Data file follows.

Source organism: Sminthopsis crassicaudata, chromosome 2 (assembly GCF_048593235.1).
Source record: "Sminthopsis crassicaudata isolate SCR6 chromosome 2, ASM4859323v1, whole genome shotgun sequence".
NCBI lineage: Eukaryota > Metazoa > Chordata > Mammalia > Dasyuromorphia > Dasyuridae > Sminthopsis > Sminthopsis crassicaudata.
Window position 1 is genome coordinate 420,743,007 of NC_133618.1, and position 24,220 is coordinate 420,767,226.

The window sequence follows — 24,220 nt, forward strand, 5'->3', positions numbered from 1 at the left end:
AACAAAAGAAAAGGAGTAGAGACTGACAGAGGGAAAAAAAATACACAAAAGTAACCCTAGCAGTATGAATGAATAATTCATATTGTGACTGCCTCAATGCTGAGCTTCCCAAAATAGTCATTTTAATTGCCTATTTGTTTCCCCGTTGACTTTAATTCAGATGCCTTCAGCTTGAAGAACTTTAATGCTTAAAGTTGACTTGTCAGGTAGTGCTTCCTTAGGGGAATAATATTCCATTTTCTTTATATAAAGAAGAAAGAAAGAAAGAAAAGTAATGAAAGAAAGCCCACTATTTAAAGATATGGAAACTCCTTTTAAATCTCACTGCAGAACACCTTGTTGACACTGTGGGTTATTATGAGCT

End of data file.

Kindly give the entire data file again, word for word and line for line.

Source organism: Sminthopsis crassicaudata, chromosome 2 (assembly GCF_048593235.1).
Source record: "Sminthopsis crassicaudata isolate SCR6 chromosome 2, ASM4859323v1, whole genome shotgun sequence".
NCBI lineage: Eukaryota > Metazoa > Chordata > Mammalia > Dasyuromorphia > Dasyuridae > Sminthopsis > Sminthopsis crassicaudata.
Window position 1 is genome coordinate 420,743,007 of NC_133618.1, and position 24,220 is coordinate 420,767,226.

The window sequence follows — 24,220 nt, forward strand, 5'->3', positions numbered from 1 at the left end:
AACAAAAGAAAAGGAGTAGAGACTGACAGAGGGAAAAAAAATACACAAAAGTAACCCTAGCAGTATGAATGAATAATTCATATTGTGACTGCCTCAATGCTGAGCTTCCCAAAATAGTCATTTTAATTGCCTATTTGTTTCCCCGTTGACTTTAATTCAGATGCCTTCAGCTTGAAGAACTTTAATGCTTAAAGTTGACTTGTCAGGTAGTGCTTCCTTAGGGGAATAATATTCCATTTTCTTTATATAAAGAAGAAAGAAAGAAAGAAAAGTAATGAAAGAAAGCCCACTATTTAAAGATATGGAAACTCCTTTTAAATCTCACTGCAGAACACCTTGTTGACACTGTGGGTTATTATGAGCT